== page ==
Smartphones have opened up a world of possibilities and placed power into the hands of the consumer. Our smartphones have allowed us, the consumer, to walk into a store and find the item we like, checking over the product’s features, and then checking the retailer’s price. We quickly pull out our smartphone to make sure we are getting a good deal or if there is a better deal online and execute that purchase instead, better known as showrooming. This has caused slumping sales in many brick-and-mortar stores, who see online and mobile shopping as a threat. However some stores, are recognizing that mobile shopping is only becoming more popular and encourage customers to come to their store with smartphone in hand, ready to shop. These stores have put strategies in place including price matching, lowest price guarantees to turn shoppers into purchasers.
One of the biggest retailers hurt by showrooming, has been Best Buy, who was once seen as a large showroom for mobile shoppers. Today, Best Buy encourages shoppers to browse on their smartphone, however now will price match to encourage shoppers to pull out their wallets. If you had asked me over a year ago, I would have said that showrooming is going to destroy many brick-and-mortar stores. Today, I see it only hurting margins for those stores, but with tactics like Best Buy, still allowing them to stay competitive in this market of online shopping. If anything, I think it has pushed the brick-and-mortar stores to be more innovative and strategic in reaching the customers. I also see this as a win for the mobile industry, as retailers are finding new ways to reach their consumer through the same device that is being used against them. Showrooming will be a win for the consumer, but overall continue to push innovation in other areas of digital. If you haven’t ever seen the video for Dow-Corning, “A Day Made of Glass,” then I would strongly urge you to see this five-minute video. There is a place in the video that shows the possibilities of the not so distant future in retailing and mobile. This type of technology for retailers that is shown in the video could put the power back in the brick-and-mortar stores.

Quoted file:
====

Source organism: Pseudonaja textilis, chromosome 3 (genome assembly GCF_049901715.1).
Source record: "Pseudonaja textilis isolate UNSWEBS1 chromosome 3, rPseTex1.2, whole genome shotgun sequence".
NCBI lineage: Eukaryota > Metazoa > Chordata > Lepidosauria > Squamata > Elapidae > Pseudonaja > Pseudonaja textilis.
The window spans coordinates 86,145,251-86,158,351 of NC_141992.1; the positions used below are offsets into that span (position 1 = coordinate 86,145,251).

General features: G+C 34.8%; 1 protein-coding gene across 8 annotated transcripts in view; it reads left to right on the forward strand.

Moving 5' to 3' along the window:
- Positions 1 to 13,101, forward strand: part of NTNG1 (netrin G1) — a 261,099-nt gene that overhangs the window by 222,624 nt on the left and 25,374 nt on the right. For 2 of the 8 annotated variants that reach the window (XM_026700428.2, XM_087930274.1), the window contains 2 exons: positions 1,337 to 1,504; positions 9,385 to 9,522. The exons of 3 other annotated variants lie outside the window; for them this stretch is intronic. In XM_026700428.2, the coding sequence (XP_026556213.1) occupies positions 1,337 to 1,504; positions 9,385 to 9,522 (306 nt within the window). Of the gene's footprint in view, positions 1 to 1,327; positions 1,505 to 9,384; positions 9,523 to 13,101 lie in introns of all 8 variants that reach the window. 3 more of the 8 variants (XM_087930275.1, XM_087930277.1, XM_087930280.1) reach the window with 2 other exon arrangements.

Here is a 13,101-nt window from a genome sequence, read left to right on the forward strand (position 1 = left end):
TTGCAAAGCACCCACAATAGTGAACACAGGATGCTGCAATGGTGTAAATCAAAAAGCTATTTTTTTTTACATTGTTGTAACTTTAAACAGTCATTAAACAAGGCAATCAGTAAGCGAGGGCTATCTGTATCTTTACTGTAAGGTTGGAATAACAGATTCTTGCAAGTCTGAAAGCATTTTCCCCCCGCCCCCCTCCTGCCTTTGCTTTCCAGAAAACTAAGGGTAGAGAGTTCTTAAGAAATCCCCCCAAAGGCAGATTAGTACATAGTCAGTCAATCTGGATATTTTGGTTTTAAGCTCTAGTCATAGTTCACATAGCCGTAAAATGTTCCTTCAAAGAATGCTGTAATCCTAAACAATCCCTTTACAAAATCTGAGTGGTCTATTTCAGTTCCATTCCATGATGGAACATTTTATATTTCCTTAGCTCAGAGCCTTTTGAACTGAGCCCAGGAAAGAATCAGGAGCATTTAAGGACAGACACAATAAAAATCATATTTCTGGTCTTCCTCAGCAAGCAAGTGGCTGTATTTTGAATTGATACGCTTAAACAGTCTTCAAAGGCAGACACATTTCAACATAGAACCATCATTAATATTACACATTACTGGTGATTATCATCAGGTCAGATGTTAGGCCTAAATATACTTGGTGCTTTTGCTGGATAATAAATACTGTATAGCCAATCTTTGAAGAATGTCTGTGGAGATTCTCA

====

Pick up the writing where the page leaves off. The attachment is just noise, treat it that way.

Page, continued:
While a consumer may not be consistently making their purchases on their mobile phone, it doesn’t mean it isn’t a major influence on the decision-making process. While it may not be the sexiest way of reaching your audience, one of the most powerful mobile marketing channels is SMS. The great thing about SMS, is that it is permission-based marketing and allows the marketer to send out information for product announcements and/or coupons. Studies have indicated that 97% of mobile subscribers read an SMS (text) message within 15 minutes of receiving it and 84% respond within 1-hour. Let’s be honest, social media wouldn’t be even close to where it is today without the rise of the smartphone. Taking the smartphone and combining it with social media has dynamic results for marketers. Marketers have multiple channels to help encourage today’s consumer to make a purchase or if nothing else, create positive brand sentiment, if used correctly. 2014 is the year of mobile and also the year of visual media, from Instagram to Snapchat, brands can deliver ways of driving traffic back to their site and highlight new products that engage the consumer. Aside from SMS, email, and social media, another way to encourage and drive sales can come through their own branded-app. Target has their Cartwheel App, which delivers value to the in-store shopper, who is able to use a coupon at checkout. I see this type of app usage as a way of creating loyalty among customers who are using this app and ultimately a brand affinity for Target.
Another brand I want to highlight is Sephora, the beauty-retail giant. Sephora has taken their current app and created an Instagram-like commerce feature to retain loyalty members. The beauty retailer has rolled out an initiative called Beauty Board within its iPhone app that leverages mobile photo sharing to connect loyalty members with each other. Sephora sees mobile not only as a device to purchase on, but a device, which can assist and enrich the user’s experience with the brand. Adding a social component into the user experience is a smart move because it gives their consumer a new and more organic way to interact with the brand. Ultimately Sephora is taking their app and creating loyalty, sparking engagement, and generating more leads. In today’s noisy marketing messages, Sephora gets it and is cutting through the clutter with innovative mobile marketing strategies.
Have any of your favorite brands started offering special deals or price-match from mobile?